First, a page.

Attribution is crucial for findability via successful filtering and faceting of your product data, and properly structured taxonomy is just as crucial for both searching and browsing. Taxonomy is the hierarchy of categories and subcategories in which you organize your products.

Read more taxonomy tips from Principal Taxonomist Chantal Schweizer in a recent blog post.

 

All the products on your site should be classified within the taxonomy. Under no circumstance, EVER, is having uncategorized products on your site a good idea because those products won’t be found when customers browse your product categories.

Aside from the frustration of making products hard to find, a product that returns “Uncategorized” in search doesn’t inspire confidence in you as a supplier. “If you don’t even know what it is, why would I buy it from you?”

Whether you establish your own taxonomy or integrate one from product data you may purchase from service providers, products should be assigned to a taxonomy category based on what the product is. This may seem like a no-brainer, but it’s too often overlooked. A well-designed taxonomy allows you to assign critical attributes to a category of products and then use them as facets and filters on your site. It takes care of the straightforward, attribute-first shopper. But some customers may instead think of a product in terms of how they use it not just by what it is. By classifying your products in multiple ways, like by solution or industry, you can help ensure customers find what they are looking for when they browse or search your site.

Thinking about your products in multiple ways, and giving shoppers multiple pathways to find them, helps your company come across as an expert, building trust that can give you a competitive advantage.

Voice and Visual Search: the 4th Dimension

eCommerce and SEO are continuously evolving. Focusing on what we like to call the 4th dimension will help you prepare your product data for emerging technologies like voice and visual search.

In traditional eCommerce interactions, customers rely on a search engine to deliver relevant results, but they are still viewing the data returned on a screen and have ample content for making a decision. One request returns multiple options.

Now think about the experience of using a proxy, like Siri or Alexa, to search for and order a product on their behalf. One request generally returns one result. Including attributes like rating, review count, and availability status makes it easier for the algorithms, SEO and AI that power voice search to return an answer to a question like, “which raincoat has the highest reviews?”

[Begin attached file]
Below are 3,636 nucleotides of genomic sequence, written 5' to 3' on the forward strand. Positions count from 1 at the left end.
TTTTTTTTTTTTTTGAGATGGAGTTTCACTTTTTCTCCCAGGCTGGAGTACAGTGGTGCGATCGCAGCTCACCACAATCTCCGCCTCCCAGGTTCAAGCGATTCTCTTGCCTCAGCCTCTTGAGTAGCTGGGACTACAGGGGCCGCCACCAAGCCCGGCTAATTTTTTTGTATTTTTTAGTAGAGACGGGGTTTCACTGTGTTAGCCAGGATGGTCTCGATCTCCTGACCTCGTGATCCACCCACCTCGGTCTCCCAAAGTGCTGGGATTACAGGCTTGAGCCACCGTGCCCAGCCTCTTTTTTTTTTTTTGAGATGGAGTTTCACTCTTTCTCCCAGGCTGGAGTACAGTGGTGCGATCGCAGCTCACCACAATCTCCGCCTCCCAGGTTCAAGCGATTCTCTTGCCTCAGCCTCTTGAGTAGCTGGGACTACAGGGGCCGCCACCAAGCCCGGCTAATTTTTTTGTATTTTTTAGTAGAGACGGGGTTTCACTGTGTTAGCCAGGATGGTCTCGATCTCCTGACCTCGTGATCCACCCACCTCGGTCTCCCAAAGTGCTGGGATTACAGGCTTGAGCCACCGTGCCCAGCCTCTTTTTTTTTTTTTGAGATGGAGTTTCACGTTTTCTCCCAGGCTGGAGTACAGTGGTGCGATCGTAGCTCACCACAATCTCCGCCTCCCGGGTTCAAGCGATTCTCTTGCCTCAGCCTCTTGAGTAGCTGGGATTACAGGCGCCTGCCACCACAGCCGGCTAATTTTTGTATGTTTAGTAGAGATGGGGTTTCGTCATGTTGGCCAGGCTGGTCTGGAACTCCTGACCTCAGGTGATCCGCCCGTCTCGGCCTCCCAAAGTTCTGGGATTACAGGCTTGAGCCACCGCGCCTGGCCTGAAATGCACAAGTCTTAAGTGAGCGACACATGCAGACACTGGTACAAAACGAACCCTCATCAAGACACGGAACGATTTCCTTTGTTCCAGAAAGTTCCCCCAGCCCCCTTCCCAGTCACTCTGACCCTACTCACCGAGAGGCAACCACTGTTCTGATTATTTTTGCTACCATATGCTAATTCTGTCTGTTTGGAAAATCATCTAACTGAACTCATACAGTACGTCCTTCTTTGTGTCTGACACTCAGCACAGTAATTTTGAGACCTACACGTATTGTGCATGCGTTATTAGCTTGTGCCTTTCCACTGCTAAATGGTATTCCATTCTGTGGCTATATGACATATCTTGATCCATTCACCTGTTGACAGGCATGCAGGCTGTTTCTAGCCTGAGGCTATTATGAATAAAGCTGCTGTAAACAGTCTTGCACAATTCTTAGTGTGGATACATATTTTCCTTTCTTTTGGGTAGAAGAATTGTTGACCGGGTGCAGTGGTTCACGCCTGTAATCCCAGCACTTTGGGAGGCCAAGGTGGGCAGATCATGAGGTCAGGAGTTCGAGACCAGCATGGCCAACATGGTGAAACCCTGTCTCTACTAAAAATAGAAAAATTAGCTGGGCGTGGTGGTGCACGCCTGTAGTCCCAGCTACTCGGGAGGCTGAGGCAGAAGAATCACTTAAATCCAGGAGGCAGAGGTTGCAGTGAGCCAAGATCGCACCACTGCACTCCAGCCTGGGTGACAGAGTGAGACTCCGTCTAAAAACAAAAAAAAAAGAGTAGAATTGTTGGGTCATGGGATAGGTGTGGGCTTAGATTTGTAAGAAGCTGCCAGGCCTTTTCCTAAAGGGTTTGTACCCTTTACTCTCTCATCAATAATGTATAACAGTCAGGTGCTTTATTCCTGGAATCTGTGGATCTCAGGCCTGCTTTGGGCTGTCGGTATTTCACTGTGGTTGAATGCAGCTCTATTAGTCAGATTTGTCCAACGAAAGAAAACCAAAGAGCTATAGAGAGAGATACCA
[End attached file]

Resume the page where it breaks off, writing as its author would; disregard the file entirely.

NOTE: You may be interested in this article, Optimizing Product Content for Voice Search.

Product images take on more importance when a customer can take a picture of the part they need to reorder with their phone and use that image as the basis of a search. With visual search, the customer doesn’t need to know the best keyword or attribute to find what they’re looking for.

High-resolution images from multiple angles will increase the likelihood of a product match from an image. Populate image titles, descriptions, and alt text with likely keywords; this also benefits the visually impaired. Include captions to help the audience understand the context of their image or highlight features.

Product Data: Your Digital Sales Team

Complete, consistent, well-organized product data is perhaps the biggest factor that influences your customers’ digital interactions with you. Enriching your data beyond the 2nd dimension will ensure it is findable, relevant, and bot-ready for what’s next in eCommerce.

If your company, like the 68% of those surveyed by DSG, is prioritizing making your eCommerce site easier to navigate and delivering a better customer experience, you may be ready for a Product Information Management (PIM) system. Our PIM Readiness Assessment will tell you how a PIM can help you engage and win today’s always-connected buyers.

 

Is a PIM System Right for You?

Take our 3-minute product information management readiness assessment to find out. Results are instant.

 

In the next article in this series, we’ll talk about what it takes to enrich sourced product data so that it becomes a competitive asset that can help you rise to the top of search results and differentiate your products from the rest in the buyer’s mind. You’ll also learn techniques on selecting which products to prioritize as you undertake a product content enrichment project.